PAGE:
This week the Supreme Court will be hearing oral arguments in three cases. On Monday, the Court will hear argument in Packingham v. North Carolina, and Esquivel-Quintana v. Sessions. At the center of Packingham is the constitutionality of a North Carolina statute that prohibits registered sex offenders from using websites that allow users to communicate and exchange information if such websites allow minors to have accounts. The statute makes violation a felony. Packingham, who is arguing that law violates his First Amendment rights, was arrested in 2010 after writing a post on Facebook thanking God for the dismissal of a parking ticket. The statute was enacted to protect minors from sexual predators and the North Carolina Supreme Court held that it was not a restriction of free speech, but a “limitation on conduct.” In an unusual pairing, the ACLU and The Cato Institute filed a joint amicus brief in support of Packingham. They argue that the law is both unconstitutionally overbroad and vague, and it could be understood to restrict access to websites like The New York Times, Amazon, and Wikipedia.
In Esquivel-Quintana, the issue for the Court to decide is whether “unlawful sexual intercourse with a minor” under California law necessarily constitutes an aggravated felony of “sexual abuse of a minor” and therefore provides the basis for mandatory deportation of any immigrant convicted of that crime. Juan Esquivel-Quintana pled guilty to unlawful sexual intercourse with a minor in California. The Department of Homeland Security started removal proceedings against him under the Immigration and Nationality Act which states that “a non-citizen may be removed from the United States if he is convicted of an aggravated felony such as sexual abuse of a minor.” According to Law 360, Esquivel-Quintana is arguing that as a matter of construing the federal immigration statute, “sexual abuse of a minor” does not include “consensual sex between a 21-year-old and someone who is almost 18.”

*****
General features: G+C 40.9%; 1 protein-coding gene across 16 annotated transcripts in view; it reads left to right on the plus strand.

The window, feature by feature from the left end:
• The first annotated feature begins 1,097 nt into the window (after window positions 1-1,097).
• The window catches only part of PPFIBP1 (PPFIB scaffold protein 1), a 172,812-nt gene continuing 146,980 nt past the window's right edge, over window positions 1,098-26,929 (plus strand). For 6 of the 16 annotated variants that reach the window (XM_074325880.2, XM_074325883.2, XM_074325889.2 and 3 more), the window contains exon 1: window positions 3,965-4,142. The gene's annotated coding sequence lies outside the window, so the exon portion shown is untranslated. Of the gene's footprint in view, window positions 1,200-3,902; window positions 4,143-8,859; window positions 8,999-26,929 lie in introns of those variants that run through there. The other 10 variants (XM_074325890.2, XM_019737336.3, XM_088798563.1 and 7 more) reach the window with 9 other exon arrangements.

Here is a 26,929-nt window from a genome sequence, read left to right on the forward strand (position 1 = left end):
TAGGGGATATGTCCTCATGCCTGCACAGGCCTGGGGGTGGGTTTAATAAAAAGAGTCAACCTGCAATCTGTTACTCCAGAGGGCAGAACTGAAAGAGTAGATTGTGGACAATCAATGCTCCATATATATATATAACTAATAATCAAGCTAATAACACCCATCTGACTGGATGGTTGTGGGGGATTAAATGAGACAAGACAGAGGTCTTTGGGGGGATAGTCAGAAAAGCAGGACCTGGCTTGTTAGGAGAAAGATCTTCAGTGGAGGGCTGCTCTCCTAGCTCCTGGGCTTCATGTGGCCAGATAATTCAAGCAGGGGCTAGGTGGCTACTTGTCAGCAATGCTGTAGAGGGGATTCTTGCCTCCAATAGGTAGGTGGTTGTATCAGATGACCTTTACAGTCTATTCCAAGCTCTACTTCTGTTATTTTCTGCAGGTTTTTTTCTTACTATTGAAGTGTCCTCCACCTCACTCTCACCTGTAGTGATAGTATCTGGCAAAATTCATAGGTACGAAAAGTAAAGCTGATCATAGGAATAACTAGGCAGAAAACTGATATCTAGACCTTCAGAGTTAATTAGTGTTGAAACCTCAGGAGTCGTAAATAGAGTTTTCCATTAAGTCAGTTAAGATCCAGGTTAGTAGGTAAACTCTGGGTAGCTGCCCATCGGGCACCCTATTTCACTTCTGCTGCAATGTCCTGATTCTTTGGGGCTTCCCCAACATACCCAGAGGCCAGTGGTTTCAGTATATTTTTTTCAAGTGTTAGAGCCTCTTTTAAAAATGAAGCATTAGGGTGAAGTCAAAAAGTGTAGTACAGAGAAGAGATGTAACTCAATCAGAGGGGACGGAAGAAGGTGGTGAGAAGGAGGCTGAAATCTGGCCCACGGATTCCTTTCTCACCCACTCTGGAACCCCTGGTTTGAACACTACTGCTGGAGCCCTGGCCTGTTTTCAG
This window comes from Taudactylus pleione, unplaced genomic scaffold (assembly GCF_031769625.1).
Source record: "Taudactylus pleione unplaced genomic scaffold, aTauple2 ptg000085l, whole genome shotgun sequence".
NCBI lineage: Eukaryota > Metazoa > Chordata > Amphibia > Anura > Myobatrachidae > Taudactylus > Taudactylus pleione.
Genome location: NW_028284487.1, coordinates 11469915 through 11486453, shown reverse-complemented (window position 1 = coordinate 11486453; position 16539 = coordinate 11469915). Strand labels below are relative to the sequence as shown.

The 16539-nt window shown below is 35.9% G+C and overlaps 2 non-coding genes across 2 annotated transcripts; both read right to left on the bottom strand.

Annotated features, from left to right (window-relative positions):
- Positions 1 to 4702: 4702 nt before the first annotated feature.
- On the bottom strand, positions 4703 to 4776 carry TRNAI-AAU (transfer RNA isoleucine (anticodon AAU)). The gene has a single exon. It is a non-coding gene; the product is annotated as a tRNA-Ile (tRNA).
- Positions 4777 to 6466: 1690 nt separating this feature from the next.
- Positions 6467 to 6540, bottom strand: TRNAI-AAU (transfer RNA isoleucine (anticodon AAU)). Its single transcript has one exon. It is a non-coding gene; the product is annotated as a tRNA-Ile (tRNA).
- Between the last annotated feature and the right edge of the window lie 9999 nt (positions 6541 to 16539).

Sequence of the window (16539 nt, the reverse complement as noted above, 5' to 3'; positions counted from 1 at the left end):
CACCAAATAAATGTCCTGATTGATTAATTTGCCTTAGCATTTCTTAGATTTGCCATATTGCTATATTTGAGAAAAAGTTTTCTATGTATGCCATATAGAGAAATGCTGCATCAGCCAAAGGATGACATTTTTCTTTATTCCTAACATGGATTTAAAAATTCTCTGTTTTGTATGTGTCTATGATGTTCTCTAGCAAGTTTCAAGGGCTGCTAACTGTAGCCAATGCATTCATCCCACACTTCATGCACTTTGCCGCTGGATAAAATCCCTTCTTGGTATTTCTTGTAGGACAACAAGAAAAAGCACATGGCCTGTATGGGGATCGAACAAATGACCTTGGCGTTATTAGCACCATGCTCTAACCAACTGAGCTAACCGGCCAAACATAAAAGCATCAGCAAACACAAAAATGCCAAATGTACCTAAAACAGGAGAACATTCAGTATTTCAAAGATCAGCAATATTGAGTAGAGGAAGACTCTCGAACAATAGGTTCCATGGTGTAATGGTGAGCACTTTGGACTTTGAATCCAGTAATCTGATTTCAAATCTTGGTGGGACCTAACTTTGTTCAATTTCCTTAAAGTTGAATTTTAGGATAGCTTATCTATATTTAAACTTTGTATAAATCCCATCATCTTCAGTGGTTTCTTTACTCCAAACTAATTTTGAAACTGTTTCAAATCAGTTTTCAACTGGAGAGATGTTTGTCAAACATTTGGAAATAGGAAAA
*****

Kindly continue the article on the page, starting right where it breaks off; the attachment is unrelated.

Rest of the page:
The third case for argument this week, is Dean v. U.S., which involves the scope of a district court’s sentencing discretion for convictions in cases involving possession of a firearm in furtherance of a violent crime under 18 U.S.C. § 924(c). The technical issue involves the interaction of the Supreme Court’s decision in Pepper v. United States—holding that a judge can adjust sentencing guidelines downward if the defendant is rehabilitated after his initial sentencing—with a series of Eighth Circuit opinions that limit the district court’s discretion. Dean was given a 400-month sentence for possession of a firearm in furtherance of a violent crime under the Hobbs Act after robbing two drug dealers at gunpoint. Had he not been convicted under the Act, his sentence would have been 84-105 months.
In other news this week, the Supreme Court clerk’s office reprimanded the attorneys who submitted several amicus briefs filed in support of the school district in Gloucester County School Board v. G.G., the case about transgender student’s bathroom access. The caption on those briefs referred to G.G. as “her,” rather than “him.” (Because G.G. is a minor, his formal party status is “G.G., by his next friend and mother, Dierdre Grimm,” which is how the caption of the case reads in the Supreme Court.) These caption changes were not errors; they are consistent with the amici’s views about the case. Mark Joseph Stern, who covers legal and LGBTQ issues for Slate.com, noticed the miscaptioned briefs and brought them to the Clerk’s Office’s attention.
Return to ISCOTUS midweek for the latest news on Judge Gorsuch in our weekly installment of The Gorsuch Report.